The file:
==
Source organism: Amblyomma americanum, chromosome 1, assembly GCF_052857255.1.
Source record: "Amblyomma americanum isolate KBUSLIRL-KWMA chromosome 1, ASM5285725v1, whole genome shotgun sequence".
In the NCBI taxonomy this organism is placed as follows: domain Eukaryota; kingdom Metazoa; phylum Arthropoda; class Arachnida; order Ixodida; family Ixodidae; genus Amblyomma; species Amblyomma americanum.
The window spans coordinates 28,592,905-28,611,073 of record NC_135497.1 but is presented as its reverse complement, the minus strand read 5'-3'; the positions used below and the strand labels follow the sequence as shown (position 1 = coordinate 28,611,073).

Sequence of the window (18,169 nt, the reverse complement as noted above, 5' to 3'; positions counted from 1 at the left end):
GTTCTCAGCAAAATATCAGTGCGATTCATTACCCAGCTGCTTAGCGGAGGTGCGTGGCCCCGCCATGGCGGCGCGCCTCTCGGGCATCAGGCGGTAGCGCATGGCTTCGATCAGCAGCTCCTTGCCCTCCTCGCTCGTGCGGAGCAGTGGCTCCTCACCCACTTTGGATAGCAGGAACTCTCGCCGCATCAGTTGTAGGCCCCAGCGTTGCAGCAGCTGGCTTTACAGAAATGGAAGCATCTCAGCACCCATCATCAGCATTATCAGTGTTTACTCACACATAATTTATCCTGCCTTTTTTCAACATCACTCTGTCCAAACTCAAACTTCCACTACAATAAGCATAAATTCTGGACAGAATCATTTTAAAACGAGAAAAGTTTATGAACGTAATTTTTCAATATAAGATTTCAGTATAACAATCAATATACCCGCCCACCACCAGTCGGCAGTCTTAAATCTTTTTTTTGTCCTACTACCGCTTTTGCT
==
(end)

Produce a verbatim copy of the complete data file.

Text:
Source organism: Amblyomma americanum, chromosome 1, assembly GCF_052857255.1.
Source record: "Amblyomma americanum isolate KBUSLIRL-KWMA chromosome 1, ASM5285725v1, whole genome shotgun sequence".
In the NCBI taxonomy this organism is placed as follows: domain Eukaryota; kingdom Metazoa; phylum Arthropoda; class Arachnida; order Ixodida; family Ixodidae; genus Amblyomma; species Amblyomma americanum.
The window spans coordinates 28,592,905-28,611,073 of record NC_135497.1 but is presented as its reverse complement, the minus strand read 5'-3'; the positions used below and the strand labels follow the sequence as shown (position 1 = coordinate 28,611,073).

Sequence of the window (18,169 nt, the reverse complement as noted above, 5' to 3'; positions counted from 1 at the left end):
GTTCTCAGCAAAATATCAGTGCGATTCATTACCCAGCTGCTTAGCGGAGGTGCGTGGCCCCGCCATGGCGGCGCGCCTCTCGGGCATCAGGCGGTAGCGCATGGCTTCGATCAGCAGCTCCTTGCCCTCCTCGCTCGTGCGGAGCAGTGGCTCCTCACCCACTTTGGATAGCAGGAACTCTCGCCGCATCAGTTGTAGGCCCCAGCGTTGCAGCAGCTGGCTTTACAGAAATGGAAGCATCTCAGCACCCATCATCAGCATTATCAGTGTTTACTCACACATAATTTATCCTGCCTTTTTTCAACATCACTCTGTCCAAACTCAAACTTCCACTACAATAAGCATAAATTCTGGACAGAATCATTTTAAAACGAGAAAAGTTTATGAACGTAATTTTTCAATATAAGATTTCAGTATAACAATCAATATACCCGCCCACCACCAGTCGGCAGTCTTAAATCTTTTTTTTGTCCTACTACCGCTTTTGCT